These two images of Mt Niles were captured from the Scott Duncan Memorial Hut, on the last and coldest night of the Wapta Traverse Ski Trek in the Canadian Rockies which I did with Yamnuska Mountain Adventures in April 2012.
More photos in the Gallery.
This was the second time I've been in the Marlay Point Overnight Race, sailing through the night from Marlay Point on Lake Wellington in Victoria's Gippsland Lakes to Paynesville.
Fifteen panoramas should be enough, and there are more pictures in the Gallery, but I've been told the story needs some words too. Perhaps I've overdone it.
As Claire and I had hoped, having completed our section of the Haute Route without any weather delays, we had time to attempt some 4000m+ summits from Zermatt. However, the first poor weather forced us to take a very lazy rest day, which we found a little difficult, so the next day we were lined up for the first lift to Klein Matterhorn, whatever the weather.
The First Day
Early breakfast at the Reykjavik hotel with my French speaking companions, then loaded into the old VW to the airport and a short flight to Akureyri. There we were met by our Icelandic guide Sveinn, who also happened to be fluent in French. A forty minute 4 wheel drive took us beyond the 'Impassable' sign to the base of the rugged highland slopes.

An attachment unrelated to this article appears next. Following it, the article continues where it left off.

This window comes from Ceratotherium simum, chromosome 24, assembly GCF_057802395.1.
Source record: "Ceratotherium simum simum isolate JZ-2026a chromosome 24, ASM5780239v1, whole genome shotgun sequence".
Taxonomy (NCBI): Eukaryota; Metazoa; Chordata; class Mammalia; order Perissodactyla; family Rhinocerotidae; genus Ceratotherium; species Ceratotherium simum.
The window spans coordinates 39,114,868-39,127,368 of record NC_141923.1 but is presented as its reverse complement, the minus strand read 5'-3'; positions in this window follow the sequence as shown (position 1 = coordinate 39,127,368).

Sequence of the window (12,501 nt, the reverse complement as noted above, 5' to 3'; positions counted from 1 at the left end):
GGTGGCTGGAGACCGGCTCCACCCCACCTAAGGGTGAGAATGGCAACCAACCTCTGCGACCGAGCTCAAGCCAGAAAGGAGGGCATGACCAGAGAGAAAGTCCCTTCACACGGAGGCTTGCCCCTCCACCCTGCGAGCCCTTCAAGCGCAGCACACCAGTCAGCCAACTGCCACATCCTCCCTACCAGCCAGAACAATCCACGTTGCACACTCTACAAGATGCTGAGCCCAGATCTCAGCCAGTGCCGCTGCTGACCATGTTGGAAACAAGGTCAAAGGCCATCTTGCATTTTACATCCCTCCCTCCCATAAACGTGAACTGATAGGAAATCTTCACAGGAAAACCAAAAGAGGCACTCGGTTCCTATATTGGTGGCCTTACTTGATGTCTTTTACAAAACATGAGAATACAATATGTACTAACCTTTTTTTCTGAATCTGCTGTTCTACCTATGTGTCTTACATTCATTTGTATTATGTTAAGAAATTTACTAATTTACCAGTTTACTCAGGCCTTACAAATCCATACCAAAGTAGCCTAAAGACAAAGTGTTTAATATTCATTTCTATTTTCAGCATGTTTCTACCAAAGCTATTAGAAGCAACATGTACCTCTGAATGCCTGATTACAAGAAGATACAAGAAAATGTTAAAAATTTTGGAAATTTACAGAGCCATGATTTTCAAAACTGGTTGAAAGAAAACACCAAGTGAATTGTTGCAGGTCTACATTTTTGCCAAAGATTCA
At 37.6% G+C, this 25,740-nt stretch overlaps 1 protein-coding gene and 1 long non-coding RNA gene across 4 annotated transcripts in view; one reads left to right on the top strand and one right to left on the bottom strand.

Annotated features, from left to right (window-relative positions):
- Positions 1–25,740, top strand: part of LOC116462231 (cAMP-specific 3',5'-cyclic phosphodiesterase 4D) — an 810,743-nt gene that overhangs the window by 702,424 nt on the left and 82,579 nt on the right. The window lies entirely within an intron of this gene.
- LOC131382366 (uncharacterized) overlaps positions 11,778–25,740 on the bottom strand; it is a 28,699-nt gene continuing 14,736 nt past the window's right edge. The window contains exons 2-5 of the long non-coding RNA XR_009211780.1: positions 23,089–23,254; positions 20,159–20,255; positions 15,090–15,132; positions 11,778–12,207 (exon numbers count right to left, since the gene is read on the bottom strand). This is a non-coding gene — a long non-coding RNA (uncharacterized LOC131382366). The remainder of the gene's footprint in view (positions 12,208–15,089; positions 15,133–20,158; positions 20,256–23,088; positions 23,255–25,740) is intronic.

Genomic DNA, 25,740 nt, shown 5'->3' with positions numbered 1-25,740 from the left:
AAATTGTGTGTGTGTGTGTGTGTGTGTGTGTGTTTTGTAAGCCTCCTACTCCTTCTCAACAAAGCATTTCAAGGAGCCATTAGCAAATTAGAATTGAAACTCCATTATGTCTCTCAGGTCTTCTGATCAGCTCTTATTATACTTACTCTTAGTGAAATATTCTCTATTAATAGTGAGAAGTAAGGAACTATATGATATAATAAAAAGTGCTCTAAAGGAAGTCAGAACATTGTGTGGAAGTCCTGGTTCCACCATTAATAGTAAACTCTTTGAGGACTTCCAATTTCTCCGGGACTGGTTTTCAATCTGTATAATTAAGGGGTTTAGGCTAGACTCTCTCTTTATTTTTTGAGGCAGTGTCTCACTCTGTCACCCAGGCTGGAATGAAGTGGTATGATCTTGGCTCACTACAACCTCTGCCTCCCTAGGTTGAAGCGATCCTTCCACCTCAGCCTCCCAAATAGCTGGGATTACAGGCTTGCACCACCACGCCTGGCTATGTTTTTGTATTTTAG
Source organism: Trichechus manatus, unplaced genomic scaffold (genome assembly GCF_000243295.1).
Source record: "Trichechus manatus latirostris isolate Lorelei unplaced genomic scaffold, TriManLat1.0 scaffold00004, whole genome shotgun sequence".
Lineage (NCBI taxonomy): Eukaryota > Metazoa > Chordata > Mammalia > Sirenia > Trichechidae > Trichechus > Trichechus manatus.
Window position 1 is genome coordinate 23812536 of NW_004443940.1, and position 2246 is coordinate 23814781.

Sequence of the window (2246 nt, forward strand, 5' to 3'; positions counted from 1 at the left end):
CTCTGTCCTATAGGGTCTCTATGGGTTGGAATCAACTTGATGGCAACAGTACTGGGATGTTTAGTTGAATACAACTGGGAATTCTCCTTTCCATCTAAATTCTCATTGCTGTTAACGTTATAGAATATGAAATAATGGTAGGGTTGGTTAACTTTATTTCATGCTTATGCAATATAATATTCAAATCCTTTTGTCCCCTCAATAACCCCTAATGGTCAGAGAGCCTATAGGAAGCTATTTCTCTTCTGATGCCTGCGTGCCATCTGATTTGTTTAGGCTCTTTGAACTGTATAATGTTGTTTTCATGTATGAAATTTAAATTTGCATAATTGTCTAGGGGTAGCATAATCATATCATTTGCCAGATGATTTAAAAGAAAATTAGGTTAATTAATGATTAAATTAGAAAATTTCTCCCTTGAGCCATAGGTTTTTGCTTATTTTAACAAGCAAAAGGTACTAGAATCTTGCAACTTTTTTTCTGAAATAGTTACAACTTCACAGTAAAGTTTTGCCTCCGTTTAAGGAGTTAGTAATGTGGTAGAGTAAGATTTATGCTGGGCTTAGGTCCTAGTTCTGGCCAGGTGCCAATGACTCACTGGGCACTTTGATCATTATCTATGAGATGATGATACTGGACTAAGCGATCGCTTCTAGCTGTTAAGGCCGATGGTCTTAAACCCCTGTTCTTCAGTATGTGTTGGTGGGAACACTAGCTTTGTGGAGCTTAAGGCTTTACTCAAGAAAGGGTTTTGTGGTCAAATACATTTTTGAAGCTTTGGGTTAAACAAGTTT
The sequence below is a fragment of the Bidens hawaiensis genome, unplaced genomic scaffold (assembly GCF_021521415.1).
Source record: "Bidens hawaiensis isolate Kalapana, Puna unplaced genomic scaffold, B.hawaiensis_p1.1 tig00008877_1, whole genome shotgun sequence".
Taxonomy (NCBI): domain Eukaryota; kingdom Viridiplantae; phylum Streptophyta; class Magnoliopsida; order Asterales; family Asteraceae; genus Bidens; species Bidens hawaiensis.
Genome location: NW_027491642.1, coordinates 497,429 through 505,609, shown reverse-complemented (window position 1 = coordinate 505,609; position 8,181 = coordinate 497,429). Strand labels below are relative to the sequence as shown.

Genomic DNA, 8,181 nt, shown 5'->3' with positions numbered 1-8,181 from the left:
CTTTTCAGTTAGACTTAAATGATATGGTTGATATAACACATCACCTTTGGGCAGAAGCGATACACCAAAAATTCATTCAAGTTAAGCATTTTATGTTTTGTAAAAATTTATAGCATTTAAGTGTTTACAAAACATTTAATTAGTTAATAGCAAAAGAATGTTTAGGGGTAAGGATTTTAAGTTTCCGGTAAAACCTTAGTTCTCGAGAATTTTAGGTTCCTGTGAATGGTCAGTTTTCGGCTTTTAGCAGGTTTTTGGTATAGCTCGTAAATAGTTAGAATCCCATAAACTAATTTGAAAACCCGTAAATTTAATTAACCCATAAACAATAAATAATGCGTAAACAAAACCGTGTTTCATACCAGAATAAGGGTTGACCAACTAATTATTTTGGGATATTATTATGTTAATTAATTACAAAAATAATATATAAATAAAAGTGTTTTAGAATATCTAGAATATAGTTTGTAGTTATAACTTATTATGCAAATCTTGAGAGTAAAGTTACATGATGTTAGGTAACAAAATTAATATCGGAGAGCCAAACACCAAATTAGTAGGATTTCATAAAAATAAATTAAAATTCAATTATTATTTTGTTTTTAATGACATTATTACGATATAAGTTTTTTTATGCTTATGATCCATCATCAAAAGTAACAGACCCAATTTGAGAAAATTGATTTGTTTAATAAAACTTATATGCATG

I hope some of the following will be useful - I was certainly looking to answer these kind of questions when I was planning the trip! If not, you can try contacting me but I can't promise I'll remember anything else useful.
THE HAUTE ROUTE CHAMONIX-ZERMATT by Peter Cliff
For all my African photos, check out the Africa Galleries.
My travels started with a flight from Sydney to Johannesburg on June 11, then eventually on to the next flight by which stage I was so tired I fell asleep with the food tray (mostly empty of it's contents) in front of me and didn't wake up till we landed in Harare.
I was dropped off in Nanyuki from the Kenya safari, ready to meet my guide, cook and porter for a trek up Mt Kenya (5199m). I also met my climbing companion, Duncan from the U.K., who shared my interest in African politics and general amusement and despair in reaction to life in Africa.